how to … use a chromebook for testing your website locally (html, css, javascript files)

My chromebook is quick and easy to use for all things web – normally.

But try to do something like creating a website with several separate files (for example 3 separate files : index.html, style.css, javscript.js), with references to each other, and then test your website in your browser from your local drive.

You will quickly find out that this is not as easily done as on your desktop or laptop. For basic functionality, one way to do it on your desktop or laptop would be to put all files into the same local drive, for example, and then open index.html in your browser. This does not work on your local chromebook drive (the Downloads folder). Neither does it currently work in Google Drive.

[ Editing your files is comfortable though, I like to use Caret as a text editor that also works offline, and there are many excellent others including many great cloud IDEs. See this, this and this article (all external). ]

I would like to show one way to work around that issue so that you can actually test your website locally and offline. There may be other ways, but I found that this approach works for me, and it is worth the time if your working on some files for a bit of a time and want to see the results right away.

The basic steps involved are:

  1. Create a new folder in your Downloads folder (files app) FilesApp   Screenshot 2015-11-03 at 1.59.49 PM
  2. Now you need to follow the steps to create a chrome app as described here (external / see chrome developer website – all of the following is described there with the goal of making a chrome app).That means, in your new folder create a file called manifesto.json:
{
 "manifest_version": 2,
 "name": "your website's name",
 "version": "1",
 "icons": {
    "128": "your_icon_name.png"
 },
 "permissions": ["fullscreen"],
 "app": {
    "background": {
       "scripts": ["background.js"]
    }
 },
 "minimum_chrome_version": "28"
}

3. In your new folder create a file called background.js:

chrome.app.runtime.onLaunched.addListener(function() {
 chrome.app.window.create('index.html', {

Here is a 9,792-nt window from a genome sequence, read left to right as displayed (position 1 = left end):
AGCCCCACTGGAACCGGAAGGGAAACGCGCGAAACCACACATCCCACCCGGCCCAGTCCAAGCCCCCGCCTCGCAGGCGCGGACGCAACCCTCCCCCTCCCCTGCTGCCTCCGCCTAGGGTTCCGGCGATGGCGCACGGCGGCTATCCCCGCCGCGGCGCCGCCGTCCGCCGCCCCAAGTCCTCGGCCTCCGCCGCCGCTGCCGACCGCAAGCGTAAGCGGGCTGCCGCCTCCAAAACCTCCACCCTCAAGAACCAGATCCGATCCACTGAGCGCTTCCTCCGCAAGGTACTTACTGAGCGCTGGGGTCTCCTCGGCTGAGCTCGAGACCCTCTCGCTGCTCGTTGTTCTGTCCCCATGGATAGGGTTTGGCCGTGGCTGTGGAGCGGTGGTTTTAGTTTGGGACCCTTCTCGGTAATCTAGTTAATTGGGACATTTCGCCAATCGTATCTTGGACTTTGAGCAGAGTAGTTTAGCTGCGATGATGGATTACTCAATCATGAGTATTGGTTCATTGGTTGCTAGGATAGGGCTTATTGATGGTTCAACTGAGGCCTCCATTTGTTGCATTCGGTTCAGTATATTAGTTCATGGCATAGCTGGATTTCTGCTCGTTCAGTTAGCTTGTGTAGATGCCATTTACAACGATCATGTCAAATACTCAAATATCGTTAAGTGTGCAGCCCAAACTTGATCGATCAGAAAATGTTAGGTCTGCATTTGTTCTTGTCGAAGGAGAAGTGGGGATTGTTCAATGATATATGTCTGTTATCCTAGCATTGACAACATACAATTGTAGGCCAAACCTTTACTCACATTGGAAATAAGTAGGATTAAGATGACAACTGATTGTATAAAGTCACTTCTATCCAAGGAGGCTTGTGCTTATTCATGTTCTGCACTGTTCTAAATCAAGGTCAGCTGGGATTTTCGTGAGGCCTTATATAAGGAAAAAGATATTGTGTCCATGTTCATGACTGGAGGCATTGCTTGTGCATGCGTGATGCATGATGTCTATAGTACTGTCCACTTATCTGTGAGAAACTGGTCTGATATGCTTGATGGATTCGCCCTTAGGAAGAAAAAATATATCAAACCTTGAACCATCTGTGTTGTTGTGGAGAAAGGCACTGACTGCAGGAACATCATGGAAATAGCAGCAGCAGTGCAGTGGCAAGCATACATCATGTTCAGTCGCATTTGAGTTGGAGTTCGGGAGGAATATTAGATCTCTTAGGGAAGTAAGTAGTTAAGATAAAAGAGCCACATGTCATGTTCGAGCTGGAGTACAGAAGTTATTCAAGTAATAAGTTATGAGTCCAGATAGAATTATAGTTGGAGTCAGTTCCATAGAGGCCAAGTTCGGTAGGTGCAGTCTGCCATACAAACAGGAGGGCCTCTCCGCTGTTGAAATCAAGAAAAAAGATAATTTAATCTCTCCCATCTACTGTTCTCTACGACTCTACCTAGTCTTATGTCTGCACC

id: 'main',
 state: 'fullscreen',
 });
});

4. In your new folder create an empty index.html file and put your html in there.

5. Add your icons to the folder (the ones you included in your manifesto.json.

6. In your chrome browser type in chrome://flags and click “Experimental Extension APIs” (you can search for it).

7. Finally, and this is important, enable your app. For this you need to go to the extensions tab in your chrome browser and enable “developer mode” (checkbox)

Screenshot 2015-11-12 at 5.04.12 PM

8. Finally, in the extensions tab click on the button “Load unpacked extension…” and choose the folder you place all your files in (index.html, manifesto.json, background.js, your_icon_name.png, and any other files that you have).

This will get you started. If you want to use jquery.js, for example, you can also do that. Be sure to put the jquery file in your local folder, too (or in a subdirectory of your local folder). This way, you could also parse an xml file that is in your local folder.

One of the things I like about this solution is that you can (re)start your app with just one click on the icon, like all other apps. And it is really fast once you have set it up.

As you dig deeper into the possibilities you will find that some things work differently from your normal web development (e. g. you need to put your javascript in a separate file, references to external urls for images, for example, and more things). There is a really good description on how to deal with some of the differences (e. g. external urls, local storage etc.) on the chrome developer website (external).

One thought on “how to … use a chromebook for testing your website locally (html, css, javascript files)

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